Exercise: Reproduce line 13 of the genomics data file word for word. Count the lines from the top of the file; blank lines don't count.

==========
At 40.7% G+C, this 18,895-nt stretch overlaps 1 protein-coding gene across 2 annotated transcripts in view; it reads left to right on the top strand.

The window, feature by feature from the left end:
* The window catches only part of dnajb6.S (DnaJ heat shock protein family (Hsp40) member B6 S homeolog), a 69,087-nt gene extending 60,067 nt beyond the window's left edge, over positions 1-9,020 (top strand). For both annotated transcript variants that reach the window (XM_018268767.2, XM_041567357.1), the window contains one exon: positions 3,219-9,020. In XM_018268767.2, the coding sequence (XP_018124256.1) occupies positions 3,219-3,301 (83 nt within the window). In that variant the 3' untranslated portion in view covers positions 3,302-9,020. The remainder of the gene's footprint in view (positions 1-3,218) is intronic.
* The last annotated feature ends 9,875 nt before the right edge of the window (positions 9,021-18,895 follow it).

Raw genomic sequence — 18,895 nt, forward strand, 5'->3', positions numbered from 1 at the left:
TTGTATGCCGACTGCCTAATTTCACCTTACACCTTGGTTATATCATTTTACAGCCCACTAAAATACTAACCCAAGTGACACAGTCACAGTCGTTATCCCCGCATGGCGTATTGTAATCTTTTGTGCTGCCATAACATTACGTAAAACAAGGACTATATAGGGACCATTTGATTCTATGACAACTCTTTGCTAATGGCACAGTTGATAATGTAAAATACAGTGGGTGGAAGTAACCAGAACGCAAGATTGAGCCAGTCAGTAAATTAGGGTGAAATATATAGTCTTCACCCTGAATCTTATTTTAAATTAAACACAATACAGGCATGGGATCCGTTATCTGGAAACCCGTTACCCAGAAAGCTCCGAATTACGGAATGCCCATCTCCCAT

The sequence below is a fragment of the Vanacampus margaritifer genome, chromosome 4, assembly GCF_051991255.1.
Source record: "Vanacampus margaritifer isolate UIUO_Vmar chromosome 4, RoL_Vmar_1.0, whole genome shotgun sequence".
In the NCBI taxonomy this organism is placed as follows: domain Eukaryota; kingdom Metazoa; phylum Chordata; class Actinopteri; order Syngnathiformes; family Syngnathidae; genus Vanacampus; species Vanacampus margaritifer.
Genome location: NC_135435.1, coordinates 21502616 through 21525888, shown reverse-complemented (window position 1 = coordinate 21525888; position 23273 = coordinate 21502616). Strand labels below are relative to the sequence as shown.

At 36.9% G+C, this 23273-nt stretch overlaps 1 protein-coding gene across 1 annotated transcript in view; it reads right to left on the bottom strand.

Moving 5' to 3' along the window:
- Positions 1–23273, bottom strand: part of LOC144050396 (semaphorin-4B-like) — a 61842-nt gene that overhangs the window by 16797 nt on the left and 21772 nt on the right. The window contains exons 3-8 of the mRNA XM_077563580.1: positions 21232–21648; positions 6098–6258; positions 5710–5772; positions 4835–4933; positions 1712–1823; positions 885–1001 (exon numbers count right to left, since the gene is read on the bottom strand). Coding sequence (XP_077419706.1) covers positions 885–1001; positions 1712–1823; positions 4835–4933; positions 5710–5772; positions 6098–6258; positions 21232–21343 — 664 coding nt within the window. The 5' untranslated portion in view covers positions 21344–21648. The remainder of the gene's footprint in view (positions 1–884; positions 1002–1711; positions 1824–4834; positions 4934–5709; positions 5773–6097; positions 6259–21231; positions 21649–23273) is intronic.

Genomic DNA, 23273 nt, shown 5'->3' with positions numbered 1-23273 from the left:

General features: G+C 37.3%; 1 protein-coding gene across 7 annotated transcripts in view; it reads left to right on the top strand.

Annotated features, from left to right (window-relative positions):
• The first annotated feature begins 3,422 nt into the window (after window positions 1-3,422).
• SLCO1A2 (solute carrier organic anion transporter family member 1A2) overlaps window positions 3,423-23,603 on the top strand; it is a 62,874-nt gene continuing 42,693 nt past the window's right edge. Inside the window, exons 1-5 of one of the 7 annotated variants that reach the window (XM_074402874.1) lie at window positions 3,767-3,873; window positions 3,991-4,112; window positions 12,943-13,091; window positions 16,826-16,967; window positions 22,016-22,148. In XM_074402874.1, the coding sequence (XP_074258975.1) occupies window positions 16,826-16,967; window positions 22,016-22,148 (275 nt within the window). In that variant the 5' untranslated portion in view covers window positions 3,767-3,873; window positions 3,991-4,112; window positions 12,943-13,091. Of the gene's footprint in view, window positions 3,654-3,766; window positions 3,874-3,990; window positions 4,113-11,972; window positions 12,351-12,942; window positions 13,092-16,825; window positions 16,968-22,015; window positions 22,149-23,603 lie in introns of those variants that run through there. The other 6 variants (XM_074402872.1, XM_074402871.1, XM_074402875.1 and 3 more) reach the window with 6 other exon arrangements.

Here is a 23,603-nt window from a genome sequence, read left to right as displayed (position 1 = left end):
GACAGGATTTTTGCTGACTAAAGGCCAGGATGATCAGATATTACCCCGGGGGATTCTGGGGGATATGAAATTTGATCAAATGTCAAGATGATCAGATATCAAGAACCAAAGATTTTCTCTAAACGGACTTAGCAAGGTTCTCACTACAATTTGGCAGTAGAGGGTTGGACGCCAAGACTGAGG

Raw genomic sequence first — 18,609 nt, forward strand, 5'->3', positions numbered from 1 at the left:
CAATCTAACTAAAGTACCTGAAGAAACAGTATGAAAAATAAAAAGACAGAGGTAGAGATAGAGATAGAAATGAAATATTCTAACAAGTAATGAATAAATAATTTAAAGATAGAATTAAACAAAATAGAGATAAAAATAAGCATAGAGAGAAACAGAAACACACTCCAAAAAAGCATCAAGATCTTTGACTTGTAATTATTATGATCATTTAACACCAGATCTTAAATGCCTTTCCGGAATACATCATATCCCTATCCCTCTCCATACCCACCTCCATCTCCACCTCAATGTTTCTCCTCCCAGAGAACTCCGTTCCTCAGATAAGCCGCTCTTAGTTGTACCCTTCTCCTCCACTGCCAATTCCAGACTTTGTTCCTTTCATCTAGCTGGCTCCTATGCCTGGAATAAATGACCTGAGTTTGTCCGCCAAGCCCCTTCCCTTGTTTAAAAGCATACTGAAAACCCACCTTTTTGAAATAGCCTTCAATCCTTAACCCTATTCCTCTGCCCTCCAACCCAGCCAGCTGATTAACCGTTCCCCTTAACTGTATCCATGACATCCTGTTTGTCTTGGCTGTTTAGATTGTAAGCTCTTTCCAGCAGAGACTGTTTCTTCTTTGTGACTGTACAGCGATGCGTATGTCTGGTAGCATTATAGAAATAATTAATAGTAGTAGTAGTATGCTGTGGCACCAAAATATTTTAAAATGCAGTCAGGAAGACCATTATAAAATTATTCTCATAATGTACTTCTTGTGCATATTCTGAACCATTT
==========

- Positions 1–23273, bottom strand: part of LOC144050396 (semaphorin-4B-like) — a 61842-nt gene that overhangs the window by 16797 nt on the left and 21772 nt on the right. The window contains exons 3-8 of the mRNA XM_077563580.1: positions 21232–21648; positions 6098–6258; positions 5710–5772; positions 4835–4933; positions 1712–1823; positions 885–1001 (exon numbers count right to left, since the gene is read on the bottom strand). Coding sequence (XP_077419706.1) covers positions 885–1001; positions 1712–1823; positions 4835–4933; positions 5710–5772; positions 6098–6258; positions 21232–21343 — 664 coding nt within the window. The 5' untranslated portion in view covers positions 21344–21648. The remainder of the gene's footprint in view (positions 1–884; positions 1002–1711; positions 1824–4834; positions 4934–5709; positions 5773–6097; positions 6259–21231; positions 21649–23273) is intronic.